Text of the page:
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The UTC Graduate School is pleased to announce that Masumi Sugiyama will present Doctoral research titled, Topology of Neurodegenerative Diseases on 06/20/2024 at 11:00AM in Zoom . Everyone is invited to attend. 

Computational Science

Chair: Chris Cox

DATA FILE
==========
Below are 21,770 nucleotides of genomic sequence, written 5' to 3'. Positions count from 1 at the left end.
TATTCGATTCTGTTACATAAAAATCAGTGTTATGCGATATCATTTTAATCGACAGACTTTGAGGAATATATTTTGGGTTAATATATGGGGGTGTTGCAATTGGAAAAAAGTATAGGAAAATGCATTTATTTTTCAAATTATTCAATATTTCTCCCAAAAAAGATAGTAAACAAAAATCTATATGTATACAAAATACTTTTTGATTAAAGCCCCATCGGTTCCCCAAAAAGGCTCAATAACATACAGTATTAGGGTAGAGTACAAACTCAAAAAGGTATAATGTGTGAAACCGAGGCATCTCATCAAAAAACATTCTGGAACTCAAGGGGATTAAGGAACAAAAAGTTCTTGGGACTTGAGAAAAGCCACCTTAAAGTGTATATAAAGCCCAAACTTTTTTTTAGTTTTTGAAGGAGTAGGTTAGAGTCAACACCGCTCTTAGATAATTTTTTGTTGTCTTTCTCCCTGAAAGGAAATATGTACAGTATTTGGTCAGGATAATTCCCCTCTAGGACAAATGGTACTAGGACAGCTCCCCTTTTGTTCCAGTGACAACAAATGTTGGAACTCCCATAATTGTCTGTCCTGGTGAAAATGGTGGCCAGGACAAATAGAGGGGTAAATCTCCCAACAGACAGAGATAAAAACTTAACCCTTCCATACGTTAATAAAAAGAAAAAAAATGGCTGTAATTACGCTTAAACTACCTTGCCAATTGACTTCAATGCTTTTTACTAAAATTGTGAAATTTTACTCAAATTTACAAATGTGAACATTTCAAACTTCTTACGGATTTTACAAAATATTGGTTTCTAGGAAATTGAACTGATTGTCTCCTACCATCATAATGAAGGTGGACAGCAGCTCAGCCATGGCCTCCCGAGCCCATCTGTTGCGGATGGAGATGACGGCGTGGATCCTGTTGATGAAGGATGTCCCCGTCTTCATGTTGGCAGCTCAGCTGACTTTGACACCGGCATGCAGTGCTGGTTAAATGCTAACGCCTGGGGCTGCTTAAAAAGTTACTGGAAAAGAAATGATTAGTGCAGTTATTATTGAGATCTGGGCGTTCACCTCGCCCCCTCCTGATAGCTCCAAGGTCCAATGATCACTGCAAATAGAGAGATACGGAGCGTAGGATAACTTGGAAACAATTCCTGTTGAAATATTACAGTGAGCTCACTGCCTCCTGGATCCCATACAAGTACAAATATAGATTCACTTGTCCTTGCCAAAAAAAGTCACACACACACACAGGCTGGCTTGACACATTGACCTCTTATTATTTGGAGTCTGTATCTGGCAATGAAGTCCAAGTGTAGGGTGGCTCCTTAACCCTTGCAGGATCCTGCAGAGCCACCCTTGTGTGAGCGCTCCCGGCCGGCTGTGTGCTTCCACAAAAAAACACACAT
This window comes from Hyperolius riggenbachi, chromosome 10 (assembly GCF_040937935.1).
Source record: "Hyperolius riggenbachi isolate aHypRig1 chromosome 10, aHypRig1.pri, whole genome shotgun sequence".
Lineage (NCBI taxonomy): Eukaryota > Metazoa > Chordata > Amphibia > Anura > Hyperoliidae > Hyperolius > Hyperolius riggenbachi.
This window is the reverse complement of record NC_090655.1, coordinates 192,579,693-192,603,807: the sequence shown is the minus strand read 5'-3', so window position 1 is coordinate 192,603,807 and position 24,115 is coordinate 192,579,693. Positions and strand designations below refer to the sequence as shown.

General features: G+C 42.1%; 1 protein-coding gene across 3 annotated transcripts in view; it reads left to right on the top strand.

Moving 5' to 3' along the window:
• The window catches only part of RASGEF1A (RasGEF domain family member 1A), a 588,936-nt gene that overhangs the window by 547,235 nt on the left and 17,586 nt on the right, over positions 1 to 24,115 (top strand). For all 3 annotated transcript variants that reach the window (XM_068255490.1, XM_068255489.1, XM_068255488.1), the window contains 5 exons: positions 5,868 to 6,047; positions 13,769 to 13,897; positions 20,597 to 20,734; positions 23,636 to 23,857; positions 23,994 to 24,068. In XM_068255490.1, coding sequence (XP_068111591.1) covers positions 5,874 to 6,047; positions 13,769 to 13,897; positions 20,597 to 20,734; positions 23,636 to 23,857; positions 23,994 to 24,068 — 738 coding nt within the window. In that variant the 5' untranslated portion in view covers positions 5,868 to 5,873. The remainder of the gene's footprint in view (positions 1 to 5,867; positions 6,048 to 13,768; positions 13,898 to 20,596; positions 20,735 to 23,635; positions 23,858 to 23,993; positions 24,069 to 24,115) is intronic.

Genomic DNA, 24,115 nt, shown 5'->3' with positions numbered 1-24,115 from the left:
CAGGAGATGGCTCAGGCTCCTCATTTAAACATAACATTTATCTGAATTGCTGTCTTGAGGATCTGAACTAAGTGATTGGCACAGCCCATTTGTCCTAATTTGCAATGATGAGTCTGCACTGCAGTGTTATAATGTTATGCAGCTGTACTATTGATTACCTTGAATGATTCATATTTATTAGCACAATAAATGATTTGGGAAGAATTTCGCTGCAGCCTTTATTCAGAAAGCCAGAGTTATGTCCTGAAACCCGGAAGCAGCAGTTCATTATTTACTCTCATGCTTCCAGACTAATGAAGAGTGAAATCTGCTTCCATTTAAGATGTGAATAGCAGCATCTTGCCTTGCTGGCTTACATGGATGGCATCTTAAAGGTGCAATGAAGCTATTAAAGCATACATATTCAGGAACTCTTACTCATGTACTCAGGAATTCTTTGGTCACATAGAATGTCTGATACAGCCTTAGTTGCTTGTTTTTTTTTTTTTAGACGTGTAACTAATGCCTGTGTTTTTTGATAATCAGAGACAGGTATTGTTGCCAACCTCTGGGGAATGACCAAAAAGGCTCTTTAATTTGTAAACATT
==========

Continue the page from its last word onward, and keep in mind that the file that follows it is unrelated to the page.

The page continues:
New topological and geometrical methods in knot theory enable the rigorous measurement of entanglement of open curves in 3-space for the first time. These enable the topological analysis of physical systems of filaments, such as those formed by proteins. In this dissertation we employ tools from knot theory in combination with available experimental data and molecular simulations to analyze the topological complexity of tau proteins involved in a class of neurodegenerative diseases, called tauopathies. By employing topological measures (linking number, writhe and second Vassiliev measure) on crystal structures of tau filaments available in the Protein Data Bank, this research has enabled a new classification of tauopathies based on the handedness of their global conformations and the handedness of the relative orientations of their repeats which mainly comprise the cores of tau folds. These tools also enable identifying important sites in those filaments, such as the PGGG motifs, as well as the known to promote aggregation 301 mutation site. Additionally, tau antibody analysis shows the mathematical topology of an antibody can predict antigen binding sites for screening for therapeutics. The dissertation is organized as follows: Chapter 1 provides the background of knot theory and its applications as well as the introduction of tau filament structures and functions. In Chapter 2 we cover the definitions and mathematical properties of topological tools used in this dissertation. Chapter 3 presents classifications of tauopathies based on global and local structures of different tauopathy filaments. Next, in Chapter 4, we use topology as a predictor of important sites in tau filaments. Chapter 5 describes coarse grained molecular dynamics simulations of unfolded tau proteins in equilibrium and non-equilibrium conditions that reveal aspects of the topological landscape of tauopathies. Finally, the conclusions of this dissertation are summarized in Chapter 6.

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